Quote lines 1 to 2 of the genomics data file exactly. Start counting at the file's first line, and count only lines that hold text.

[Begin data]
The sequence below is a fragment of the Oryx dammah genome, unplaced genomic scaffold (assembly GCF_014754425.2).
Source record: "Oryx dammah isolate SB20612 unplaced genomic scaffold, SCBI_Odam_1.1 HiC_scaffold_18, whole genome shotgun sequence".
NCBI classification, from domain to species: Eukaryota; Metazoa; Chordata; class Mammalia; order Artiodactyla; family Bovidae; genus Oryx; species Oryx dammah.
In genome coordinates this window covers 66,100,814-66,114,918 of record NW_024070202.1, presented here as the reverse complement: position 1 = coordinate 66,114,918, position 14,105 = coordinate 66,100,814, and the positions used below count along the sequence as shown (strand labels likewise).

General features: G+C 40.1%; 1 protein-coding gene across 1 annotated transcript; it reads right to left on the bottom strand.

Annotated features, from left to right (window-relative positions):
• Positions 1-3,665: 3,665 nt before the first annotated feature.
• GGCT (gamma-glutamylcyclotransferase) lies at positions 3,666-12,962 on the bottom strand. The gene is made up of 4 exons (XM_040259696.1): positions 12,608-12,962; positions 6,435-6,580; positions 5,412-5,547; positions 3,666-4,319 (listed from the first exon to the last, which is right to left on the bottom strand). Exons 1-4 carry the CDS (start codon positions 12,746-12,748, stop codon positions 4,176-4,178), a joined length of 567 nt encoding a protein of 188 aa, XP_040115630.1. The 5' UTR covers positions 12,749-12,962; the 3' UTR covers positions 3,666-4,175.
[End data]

The sequence below is a fragment of the Oryx dammah genome, unplaced genomic scaffold (assembly GCF_014754425.2).
Source record: "Oryx dammah isolate SB20612 unplaced genomic scaffold, SCBI_Odam_1.1 HiC_scaffold_18, whole genome shotgun sequence".